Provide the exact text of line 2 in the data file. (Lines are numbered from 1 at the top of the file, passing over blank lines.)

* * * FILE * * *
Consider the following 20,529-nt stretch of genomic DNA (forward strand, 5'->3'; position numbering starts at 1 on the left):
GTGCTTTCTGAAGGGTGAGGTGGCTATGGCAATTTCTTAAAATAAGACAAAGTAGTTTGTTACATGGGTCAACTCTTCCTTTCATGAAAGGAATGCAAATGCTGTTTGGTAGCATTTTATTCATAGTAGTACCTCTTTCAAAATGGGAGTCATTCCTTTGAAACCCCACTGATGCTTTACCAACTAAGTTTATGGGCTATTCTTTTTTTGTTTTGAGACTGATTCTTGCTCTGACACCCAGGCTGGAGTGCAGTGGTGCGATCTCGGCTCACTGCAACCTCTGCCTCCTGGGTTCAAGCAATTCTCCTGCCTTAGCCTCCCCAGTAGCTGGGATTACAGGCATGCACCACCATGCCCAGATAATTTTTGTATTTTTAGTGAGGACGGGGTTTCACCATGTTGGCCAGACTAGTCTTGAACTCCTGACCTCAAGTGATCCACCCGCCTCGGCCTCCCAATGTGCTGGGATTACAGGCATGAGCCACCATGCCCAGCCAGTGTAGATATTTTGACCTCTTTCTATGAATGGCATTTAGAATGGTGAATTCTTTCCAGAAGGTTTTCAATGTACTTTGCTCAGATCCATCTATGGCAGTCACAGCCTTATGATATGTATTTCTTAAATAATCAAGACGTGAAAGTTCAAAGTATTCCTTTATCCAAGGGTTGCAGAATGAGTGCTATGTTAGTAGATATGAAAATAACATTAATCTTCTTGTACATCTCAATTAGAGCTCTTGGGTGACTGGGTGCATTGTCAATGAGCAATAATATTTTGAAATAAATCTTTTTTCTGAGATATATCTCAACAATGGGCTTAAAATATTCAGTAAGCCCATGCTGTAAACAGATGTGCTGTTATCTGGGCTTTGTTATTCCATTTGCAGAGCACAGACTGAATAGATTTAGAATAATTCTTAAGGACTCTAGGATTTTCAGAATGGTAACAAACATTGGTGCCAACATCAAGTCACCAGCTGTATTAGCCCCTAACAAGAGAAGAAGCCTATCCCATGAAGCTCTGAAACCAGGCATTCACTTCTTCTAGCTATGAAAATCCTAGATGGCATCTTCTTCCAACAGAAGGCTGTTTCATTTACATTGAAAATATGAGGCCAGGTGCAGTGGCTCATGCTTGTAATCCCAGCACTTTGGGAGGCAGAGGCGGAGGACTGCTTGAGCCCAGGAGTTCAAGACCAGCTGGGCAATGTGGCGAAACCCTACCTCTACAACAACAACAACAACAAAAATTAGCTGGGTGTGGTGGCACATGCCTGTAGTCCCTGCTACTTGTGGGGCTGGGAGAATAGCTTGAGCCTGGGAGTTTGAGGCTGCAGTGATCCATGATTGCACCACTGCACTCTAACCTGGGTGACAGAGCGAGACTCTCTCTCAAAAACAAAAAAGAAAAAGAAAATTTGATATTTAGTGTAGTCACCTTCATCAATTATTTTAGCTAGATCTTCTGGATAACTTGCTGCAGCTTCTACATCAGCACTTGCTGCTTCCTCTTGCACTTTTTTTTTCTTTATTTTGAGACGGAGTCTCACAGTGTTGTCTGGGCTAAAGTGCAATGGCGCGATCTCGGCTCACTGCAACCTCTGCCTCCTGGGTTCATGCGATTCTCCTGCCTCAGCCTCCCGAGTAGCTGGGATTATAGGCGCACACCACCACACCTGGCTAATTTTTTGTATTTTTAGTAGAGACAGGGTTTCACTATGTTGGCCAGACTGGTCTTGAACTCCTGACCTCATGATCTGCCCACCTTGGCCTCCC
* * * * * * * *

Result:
GTGCTTTCTGAAGGGTGAGGTGGCTATGGCAATTTCTTAAAATAAGACAAAGTAGTTTGTTACATGGGTCAACTCTTCCTTTCATGAAAGGAATGCAAATGCTGTTTGGTAGCATTTTATTCATAGTAGTACCTCTTTCAAAATGGGAGTCATTCCTTTGAAACCCCACTGATGCTTTACCAACTAAGTTTATGGGCTATTCTTTTTTTGTTTTGAGACTGATTCTTGCTCTGACACCCAGGCTGGAGTGCAGTGGTGCGATCTCGGCTCACTGCAACCTCTGCCTCCTGGGTTCAAGCAATTCTCCTGCCTTAGCCTCCCCAGTAGCTGGGATTACAGGCATGCACCACCATGCCCAGATAATTTTTGTATTTTTAGTGAGGACGGGGTTTCACCATGTTGGCCAGACTAGTCTTGAACTCCTGACCTCAAGTGATCCACCCGCCTCGGCCTCCCAATGTGCTGGGATTACAGGCATGAGCCACCATGCCCAGCCAGTGTAGATATTTTGACCTCTTTCTATGAATGGCATTTAGAATGGTGAATTCTTTCCAGAAGGTTTTCAATGTACTTTGCTCAGATCCATCTATGGCAGTCACAGCCTTATGATATGTATTTCTTAAATAATCAAGACGTGAAAGTTCAAAGTATTCCTTTATCCAAGGGTTGCAGAATGAGTGCTATGTTAGTAGATATGAAAATAACATTAATCTTCTTGTACATCTCAATTAGAGCTCTTGGGTGACTGGGTGCATTGTCAATGAGCAATAATATTTTGAAATAAATCTTTTTTCTGAGATATATCTCAACAATGGGCTTAAAATATTCAGTAAGCCCATGCTGTAAACAGATGTGCTGTTATCTGGGCTTTGTTATTCCATTTGCAGAGCACAGACTGAATAGATTTAGAATAATTCTTAAGGACTCTAGGATTTTCAGAATGGTAACAAACATTGGTGCCAACATCAAGTCACCAGCTGTATTAGCCCCTAACAAGAGAAGAAGCCTATCCCATGAAGCTCTGAAACCAGGCATTCACTTCTTCTAGCTATGAAAATCCTAGATGGCATCTTCTTCCAACAGAAGGCTGTTTCATTTACATTGAAAATATGAGGCCAGGTGCAGTGGCTCATGCTTGTAATCCCAGCACTTTGGGAGGCAGAGGCGGAGGACTGCTTGAGCCCAGGAGTTCAAGACCAGCTGGGCAATGTGGCGAAACCCTACCTCTACAACAACAACAACAACAAAAATTAGCTGGGTGTGGTGGCACATGCCTGTAGTCCCTGCTACTTGTGGGGCTGGGAGAATAGCTTGAGCCTGGGAGTTTGAGGCTGCAGTGATCCATGATTGCACCACTGCACTCTAACCTGGGTGACAGAGCGAGACTCTCTCTCAAAAACAAAAAAGAAAAAGAAAATTTGATATTTAGTGTAGTCACCTTCATCAATTATTTTAGCTAGATCTTCTGGATAACTTGCTGCAGCTTCTACATCAGCACTTGCTGCTTCCTCTTGCACTTTTTTTTTCTTTATTTTGAGACGGAGTCTCACAGTGTTGTCTGGGCTAAAGTGCAATGGCGCGATCTCGGCTCACTGCAACCTCTGCCTCCTGGGTTCATGCGATTCTCCTGCCTCAGCCTCCCGAGTAGCTGGGATTATAGGCGCACACCACCACACCTGGCTAATTTTTTGTATTTTTAGTAGAGACAGGGTTTCACTATGTTGGCCAGACTGGTCTTGAACTCCTGACCTCATGATCTGCCCACCTTGGCCTCCC